There are many ways to begin a career and most involve some sort of education at a dedicated program. Professional bartending is a little different. Though there are schools available that will give you a crash course, teaching you the basics of stirring, shaking, pouring, and run you through some memorization of popular cocktails, these are typically not the way to go if you want to be a pro behind the stick.
The question comes up to all of us in the field more often than we'd probably care. Though it is a viable one and I'm glad that it is asked because the majority of bartending schools are not what they're billed as and promises of great job opportunities afterward often go unfulfilled. This is not to say that there are some reputable schools available to learn the basics, but you need to be aware of the ones that are not.
Lance Mayhew took on this question in Is Bartending School Worthwhile? It's very clear that his experience has led to the same conclusion many of us have and he makes some valid points for those contemplating enrollment to consider that will save both time and money. I also have a list of bartending schools and training programs, though I cannot endorse any of them with the exception of training courses such as BAR and BarSmarts developed by mixologists I know. The best advice is to do your homework.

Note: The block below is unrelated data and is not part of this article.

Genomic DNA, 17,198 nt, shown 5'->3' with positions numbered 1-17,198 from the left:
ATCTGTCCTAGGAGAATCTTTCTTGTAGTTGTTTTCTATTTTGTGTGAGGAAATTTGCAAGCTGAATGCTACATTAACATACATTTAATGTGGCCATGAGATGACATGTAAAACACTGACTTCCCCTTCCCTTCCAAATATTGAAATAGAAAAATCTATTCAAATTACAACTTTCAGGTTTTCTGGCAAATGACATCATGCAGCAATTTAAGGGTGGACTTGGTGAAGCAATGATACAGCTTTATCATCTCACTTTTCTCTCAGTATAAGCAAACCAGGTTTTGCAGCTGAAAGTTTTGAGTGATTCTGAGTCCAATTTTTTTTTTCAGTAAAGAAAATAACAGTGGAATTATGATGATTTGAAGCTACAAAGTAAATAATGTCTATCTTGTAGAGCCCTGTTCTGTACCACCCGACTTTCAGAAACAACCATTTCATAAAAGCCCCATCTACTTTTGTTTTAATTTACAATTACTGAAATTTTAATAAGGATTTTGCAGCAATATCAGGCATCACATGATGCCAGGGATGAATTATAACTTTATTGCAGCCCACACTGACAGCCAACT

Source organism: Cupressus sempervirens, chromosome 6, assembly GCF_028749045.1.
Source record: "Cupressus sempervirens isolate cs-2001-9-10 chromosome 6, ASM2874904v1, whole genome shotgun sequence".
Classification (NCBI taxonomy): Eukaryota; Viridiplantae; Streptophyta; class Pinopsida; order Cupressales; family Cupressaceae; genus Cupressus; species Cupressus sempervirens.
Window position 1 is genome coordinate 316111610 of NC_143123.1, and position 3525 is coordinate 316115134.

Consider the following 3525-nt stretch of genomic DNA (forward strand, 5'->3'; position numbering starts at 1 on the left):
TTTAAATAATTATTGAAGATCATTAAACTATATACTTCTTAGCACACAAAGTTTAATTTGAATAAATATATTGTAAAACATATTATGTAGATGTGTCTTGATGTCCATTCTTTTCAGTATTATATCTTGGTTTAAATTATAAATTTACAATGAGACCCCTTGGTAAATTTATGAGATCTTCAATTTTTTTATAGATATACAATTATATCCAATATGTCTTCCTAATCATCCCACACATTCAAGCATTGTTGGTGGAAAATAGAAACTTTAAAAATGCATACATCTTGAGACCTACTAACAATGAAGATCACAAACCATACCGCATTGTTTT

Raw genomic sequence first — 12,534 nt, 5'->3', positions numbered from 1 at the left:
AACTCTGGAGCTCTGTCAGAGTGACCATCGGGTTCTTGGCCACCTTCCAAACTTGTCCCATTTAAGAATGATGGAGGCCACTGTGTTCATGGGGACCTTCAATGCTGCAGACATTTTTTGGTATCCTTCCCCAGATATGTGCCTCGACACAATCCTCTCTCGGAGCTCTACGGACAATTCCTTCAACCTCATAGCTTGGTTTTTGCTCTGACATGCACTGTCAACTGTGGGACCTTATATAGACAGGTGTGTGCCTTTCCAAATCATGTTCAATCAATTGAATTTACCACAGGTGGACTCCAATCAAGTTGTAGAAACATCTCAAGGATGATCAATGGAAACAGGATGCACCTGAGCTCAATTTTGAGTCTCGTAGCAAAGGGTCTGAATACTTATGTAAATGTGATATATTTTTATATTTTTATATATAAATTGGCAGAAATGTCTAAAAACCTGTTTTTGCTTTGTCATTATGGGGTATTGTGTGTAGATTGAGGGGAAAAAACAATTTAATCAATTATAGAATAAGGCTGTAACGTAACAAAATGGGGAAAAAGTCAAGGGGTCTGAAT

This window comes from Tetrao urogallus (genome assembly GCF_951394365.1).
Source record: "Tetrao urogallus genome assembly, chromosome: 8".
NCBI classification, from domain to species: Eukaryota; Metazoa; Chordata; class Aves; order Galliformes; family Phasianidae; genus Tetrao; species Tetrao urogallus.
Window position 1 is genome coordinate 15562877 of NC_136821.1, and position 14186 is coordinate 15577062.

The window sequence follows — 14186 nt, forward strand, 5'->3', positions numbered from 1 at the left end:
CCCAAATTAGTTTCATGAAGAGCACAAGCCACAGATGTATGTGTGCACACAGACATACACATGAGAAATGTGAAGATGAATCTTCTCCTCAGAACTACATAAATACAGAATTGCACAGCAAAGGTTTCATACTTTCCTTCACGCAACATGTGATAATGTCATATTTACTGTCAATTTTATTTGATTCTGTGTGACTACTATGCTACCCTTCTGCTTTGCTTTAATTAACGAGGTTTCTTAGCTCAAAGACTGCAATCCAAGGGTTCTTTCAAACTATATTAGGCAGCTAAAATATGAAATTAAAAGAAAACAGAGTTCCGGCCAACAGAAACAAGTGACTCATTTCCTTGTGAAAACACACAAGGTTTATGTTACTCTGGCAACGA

So, what does an aspiring bartender do? Nothing is better in this industry than real world experience and often that means taking the menial job of a bar back and working your way up through the ranks of the establishment. Studying is also helpful: learn drinks and spirits, practice techniques at home, and read as much as you can about the profession. Camper English recently wrote a piece on Alcademics that has more great advice, and there is no shortage of professional bartending discussion all over the internet.
Read more Professional Bartending articles here... including service tips, drinks to know, and advice from experienced bartenders and mixologists.
We'll be continuing the discussion on making this craft a career, but for now I'd like to know how you started bartending and if you have any advice for others.